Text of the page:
“They’ll take him and try to develop him,” Woo said. “He’ll probably have to go to the G League for a while next year, but that’s fine.”
Nowell has proven his scoring ability, which is sure to catch the attention of scouts. From his freshman to sophomore season, his field goal percentage went up 5.1 percent and 3-point shooting percentage improved by 8.9 percent. He also became more efficient. Despite playing in two more games last season, he took 16 less shots.
ANd Vecenie didn’t hesitate when it came to pinpointing the most intriguing aspect of Nowell’s game.
“I think it’s definitely the shot making,” he said. “No question. It’s 100 percent the shot making. Anytime you can get a guy that was 50-40-80 (percent) as a shooter who is also the primary threat for an NCAA Tournament team like Washington was … that guy is incredibly valuable. If you can knock down shots off the dribble and off the catch, you’re a multi-faceted, versatile offensive shot maker.”
Nowell was also underrated as a passer, Vecenie added. During the NCAA Tournament, both Nowell and his teammates pointed to his focus on distribution as a key factor behind offensive improvement.
“He’s such a great scorer he felt like if he got to his spots he could score,” senior point guard David Crisp said then. “He did that a lot and that’s a big part of why we are successful. But this year, he gets in that lane and he’s aware that a lot of people are collapsing in and he’s looking for those kick outs to wide open guys. When he’s doing that, it’s contagious.”
Boone sees Nowell’s ability as a shot creator as his biggest selling point, and it’s what stood out the most for him during Nowell’s time at UW and at the combine. He was not only impressed not only with Nowell’s ability to grab rebounds and run the floor, but also finish at the basket. It’s also a plus that Nowell has shown the ability to play on or off the ball in a system.
“When you’re talking about guys that can play in the NBA, there’s not a lot of efficient shot creators,” Boone said. “So that specific skill set stands out to me and it’s something I think could really benefit him.”
‘Just an awesome shooter’
There isn’t anything about Nowell’s game that Boone would necessarily call a concern. He described him as a “high-floor guy,’a player will likely see quality minutes in the NBA but won’t develop into a superstar.
In order to stick, though, Vecenie said Nowell will have to prove his ability as a defender.
“NBA teams, they just need to know more about the defense,” Vecenie said. “There were times where I thought if Washington’s zone broke down, he was the culprit of it breaking down.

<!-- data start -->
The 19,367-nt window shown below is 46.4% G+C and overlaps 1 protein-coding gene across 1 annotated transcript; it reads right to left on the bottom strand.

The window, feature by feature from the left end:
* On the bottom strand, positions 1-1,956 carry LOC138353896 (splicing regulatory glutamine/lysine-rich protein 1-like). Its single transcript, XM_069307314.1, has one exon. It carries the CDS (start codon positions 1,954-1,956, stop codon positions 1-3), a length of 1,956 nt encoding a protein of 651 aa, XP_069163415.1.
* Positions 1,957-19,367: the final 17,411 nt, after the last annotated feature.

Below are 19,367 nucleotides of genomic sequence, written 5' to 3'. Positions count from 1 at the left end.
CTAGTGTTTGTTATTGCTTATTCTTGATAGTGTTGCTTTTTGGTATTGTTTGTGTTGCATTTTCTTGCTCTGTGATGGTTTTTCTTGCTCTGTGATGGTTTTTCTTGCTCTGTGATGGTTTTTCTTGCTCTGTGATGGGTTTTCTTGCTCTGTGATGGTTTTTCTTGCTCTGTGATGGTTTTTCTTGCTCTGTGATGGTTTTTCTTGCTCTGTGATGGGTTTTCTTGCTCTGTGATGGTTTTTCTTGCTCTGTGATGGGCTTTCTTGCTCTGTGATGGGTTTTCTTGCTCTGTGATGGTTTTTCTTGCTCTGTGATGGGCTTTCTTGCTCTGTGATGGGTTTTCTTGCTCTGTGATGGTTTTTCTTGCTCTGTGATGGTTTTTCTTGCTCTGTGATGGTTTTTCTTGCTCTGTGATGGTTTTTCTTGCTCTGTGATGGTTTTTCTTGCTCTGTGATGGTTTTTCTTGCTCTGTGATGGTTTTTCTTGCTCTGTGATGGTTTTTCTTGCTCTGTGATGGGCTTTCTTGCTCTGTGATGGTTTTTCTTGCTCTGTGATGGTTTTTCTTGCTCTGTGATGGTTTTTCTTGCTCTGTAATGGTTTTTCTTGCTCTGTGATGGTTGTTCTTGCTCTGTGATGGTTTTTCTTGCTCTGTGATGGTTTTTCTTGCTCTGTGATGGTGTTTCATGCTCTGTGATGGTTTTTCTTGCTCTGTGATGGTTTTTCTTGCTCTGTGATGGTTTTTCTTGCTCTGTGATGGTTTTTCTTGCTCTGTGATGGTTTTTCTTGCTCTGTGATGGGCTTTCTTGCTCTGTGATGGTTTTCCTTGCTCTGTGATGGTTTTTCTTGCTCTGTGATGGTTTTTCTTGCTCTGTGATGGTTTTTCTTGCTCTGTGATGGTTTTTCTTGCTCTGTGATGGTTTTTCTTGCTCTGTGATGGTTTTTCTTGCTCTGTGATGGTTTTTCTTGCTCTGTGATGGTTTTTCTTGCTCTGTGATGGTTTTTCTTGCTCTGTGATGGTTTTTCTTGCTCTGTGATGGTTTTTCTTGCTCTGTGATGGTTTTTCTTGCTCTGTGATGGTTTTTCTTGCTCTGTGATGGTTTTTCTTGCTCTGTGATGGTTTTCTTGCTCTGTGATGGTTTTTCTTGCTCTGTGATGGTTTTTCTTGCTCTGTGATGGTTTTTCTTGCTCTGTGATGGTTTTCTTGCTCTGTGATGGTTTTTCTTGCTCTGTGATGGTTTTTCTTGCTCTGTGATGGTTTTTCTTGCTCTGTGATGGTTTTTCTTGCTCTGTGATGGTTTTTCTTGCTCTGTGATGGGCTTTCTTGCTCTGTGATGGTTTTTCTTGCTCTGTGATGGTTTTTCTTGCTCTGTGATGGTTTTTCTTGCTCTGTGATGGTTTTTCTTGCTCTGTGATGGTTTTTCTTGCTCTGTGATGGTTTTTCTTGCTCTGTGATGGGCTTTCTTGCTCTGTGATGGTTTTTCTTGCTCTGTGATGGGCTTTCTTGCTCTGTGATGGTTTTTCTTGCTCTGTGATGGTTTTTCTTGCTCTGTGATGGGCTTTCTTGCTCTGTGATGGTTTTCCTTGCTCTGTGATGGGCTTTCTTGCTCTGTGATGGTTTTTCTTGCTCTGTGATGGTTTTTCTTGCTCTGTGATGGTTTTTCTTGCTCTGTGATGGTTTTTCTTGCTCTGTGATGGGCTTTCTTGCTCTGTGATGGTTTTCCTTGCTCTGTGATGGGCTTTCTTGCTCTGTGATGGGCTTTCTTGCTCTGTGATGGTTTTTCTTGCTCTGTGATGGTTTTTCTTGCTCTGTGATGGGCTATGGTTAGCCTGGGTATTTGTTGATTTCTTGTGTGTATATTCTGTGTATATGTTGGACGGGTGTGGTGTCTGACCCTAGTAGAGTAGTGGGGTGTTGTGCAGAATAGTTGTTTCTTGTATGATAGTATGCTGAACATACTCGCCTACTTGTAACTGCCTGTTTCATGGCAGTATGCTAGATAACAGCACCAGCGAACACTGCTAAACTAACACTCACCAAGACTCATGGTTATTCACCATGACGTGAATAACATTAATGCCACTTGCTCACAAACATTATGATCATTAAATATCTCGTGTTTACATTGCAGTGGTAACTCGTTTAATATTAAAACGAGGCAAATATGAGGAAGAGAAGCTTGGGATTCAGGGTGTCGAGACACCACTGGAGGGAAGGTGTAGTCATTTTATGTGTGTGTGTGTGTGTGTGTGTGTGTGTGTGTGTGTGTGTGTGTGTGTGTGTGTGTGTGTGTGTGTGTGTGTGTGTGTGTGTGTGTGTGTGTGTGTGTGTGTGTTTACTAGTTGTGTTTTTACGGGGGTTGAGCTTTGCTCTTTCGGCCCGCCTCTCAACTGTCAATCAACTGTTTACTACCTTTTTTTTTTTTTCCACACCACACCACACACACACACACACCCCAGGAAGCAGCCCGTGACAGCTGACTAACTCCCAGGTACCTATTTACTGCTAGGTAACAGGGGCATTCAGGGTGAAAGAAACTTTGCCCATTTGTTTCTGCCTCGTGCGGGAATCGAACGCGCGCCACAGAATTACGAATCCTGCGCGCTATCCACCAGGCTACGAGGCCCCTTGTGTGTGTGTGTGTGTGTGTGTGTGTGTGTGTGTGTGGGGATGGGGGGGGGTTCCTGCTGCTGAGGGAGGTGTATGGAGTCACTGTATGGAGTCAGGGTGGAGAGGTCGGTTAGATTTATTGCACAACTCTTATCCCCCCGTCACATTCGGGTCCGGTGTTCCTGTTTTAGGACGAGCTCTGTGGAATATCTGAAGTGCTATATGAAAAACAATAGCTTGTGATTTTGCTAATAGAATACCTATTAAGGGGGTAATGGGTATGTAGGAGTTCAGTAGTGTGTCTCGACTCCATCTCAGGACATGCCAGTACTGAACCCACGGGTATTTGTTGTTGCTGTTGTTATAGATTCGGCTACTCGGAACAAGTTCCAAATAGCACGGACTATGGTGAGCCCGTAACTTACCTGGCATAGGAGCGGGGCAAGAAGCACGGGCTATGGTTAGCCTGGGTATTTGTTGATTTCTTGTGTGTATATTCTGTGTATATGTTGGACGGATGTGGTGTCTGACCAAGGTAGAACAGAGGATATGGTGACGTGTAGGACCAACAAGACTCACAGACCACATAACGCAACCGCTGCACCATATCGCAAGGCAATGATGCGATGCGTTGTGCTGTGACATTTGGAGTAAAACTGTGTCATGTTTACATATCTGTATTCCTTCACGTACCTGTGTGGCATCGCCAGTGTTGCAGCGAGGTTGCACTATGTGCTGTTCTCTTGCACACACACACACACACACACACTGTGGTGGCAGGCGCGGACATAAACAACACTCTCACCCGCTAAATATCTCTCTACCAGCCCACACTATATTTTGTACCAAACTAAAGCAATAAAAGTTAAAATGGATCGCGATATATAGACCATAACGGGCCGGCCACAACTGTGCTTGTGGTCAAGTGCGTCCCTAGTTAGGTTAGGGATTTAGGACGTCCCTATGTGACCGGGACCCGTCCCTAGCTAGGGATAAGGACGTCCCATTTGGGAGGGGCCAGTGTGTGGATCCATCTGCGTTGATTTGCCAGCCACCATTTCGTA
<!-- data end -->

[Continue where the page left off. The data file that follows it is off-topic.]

“But just because you’re not necessarily a great zone defender doesn’t mean you’re going to not be a great man defender. Teams certainly just want to learn more about Jaylen as a defender.”
Vecenie would also like to see more confidence from Nowell when it comes to 3-point shooting. Nowell proved last season that he can make long-distance shots. Now he just needs to show more willingness to take them.
Ever since high school, Vecenie said Nowell has been an “assassin” from mid-range, and he only sharpened that ability during his two years with the Huskies. But that will only take him so far at the next level.
“I do think there is a place for the mid-range shot, especially for the way that NBA defenses play guys now,” Vecenie said. “If you can knock down 50 percent from the mid-range, that shot is basically always there now. It can be an efficient shot for you, but you have to be a hyper-elite mid-range jump shooter to do that.”
Those elite mid-range shooters — think Klay Thompson and Steph Curry — set what Vecenie called an “incredibly high standard.” So even though Nowell is a strong shooter off the dribble, Vecenie wants to see him pull up from the 3-point line more often.
“NBA teams, they aren’t going to live with him taking two-dribble pull-ups into the 18-foot range because in the NBA, that’s not a particularly efficient shot,” Vecenie said, “especially for somebody who has the ability to step out and knock down shots from three.
“I think Jaylen is actually just an awesome shooter. He’s a really tough one because you really need to buy into him becoming an elite-level shot maker, which I think he has in him.”